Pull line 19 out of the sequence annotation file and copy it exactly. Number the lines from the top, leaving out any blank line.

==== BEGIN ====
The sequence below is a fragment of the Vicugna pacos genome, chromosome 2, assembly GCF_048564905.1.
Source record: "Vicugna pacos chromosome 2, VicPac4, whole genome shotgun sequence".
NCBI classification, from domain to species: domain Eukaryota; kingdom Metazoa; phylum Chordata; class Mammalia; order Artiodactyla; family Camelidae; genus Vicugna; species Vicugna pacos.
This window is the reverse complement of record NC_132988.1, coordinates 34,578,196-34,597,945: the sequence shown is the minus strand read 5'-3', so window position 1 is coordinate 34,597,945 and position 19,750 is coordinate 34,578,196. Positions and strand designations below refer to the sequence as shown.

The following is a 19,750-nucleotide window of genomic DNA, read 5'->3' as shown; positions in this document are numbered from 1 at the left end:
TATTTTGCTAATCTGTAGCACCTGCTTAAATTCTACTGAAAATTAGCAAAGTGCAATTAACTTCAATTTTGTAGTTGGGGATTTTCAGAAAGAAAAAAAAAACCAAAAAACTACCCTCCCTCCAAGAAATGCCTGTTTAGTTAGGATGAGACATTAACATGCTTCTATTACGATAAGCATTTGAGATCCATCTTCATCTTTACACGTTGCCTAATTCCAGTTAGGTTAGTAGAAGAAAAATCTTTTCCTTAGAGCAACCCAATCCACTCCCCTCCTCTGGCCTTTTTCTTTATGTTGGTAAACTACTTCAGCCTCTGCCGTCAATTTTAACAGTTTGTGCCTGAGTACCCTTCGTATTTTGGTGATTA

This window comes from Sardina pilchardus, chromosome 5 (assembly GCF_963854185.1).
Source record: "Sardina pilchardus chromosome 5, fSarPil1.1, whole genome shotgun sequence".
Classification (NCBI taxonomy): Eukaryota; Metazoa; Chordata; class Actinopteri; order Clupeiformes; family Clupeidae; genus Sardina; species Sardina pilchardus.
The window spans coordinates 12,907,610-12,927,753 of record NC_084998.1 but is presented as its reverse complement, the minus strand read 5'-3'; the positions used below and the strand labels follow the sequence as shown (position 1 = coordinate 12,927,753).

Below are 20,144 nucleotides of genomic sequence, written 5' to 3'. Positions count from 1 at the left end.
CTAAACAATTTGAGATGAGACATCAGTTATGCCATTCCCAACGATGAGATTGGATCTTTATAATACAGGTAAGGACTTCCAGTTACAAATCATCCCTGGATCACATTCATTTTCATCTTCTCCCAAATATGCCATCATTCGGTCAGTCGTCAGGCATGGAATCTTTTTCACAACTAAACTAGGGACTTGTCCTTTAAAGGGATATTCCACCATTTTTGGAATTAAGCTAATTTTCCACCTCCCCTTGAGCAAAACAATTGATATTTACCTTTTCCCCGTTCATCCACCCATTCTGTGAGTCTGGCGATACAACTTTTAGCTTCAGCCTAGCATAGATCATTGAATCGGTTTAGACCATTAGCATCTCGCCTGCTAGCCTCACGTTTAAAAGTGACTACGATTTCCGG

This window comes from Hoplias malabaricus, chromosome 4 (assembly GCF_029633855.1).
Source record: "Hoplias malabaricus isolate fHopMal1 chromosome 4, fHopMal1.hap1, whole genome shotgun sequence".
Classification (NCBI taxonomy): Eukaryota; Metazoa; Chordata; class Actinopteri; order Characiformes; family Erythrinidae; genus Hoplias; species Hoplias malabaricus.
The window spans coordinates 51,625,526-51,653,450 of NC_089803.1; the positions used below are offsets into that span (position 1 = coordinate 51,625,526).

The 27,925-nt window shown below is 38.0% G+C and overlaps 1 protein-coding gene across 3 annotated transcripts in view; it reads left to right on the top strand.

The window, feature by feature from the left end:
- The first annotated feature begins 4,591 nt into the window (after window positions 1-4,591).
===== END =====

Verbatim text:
- The first annotated feature begins 4,591 nt into the window (after window positions 1-4,591).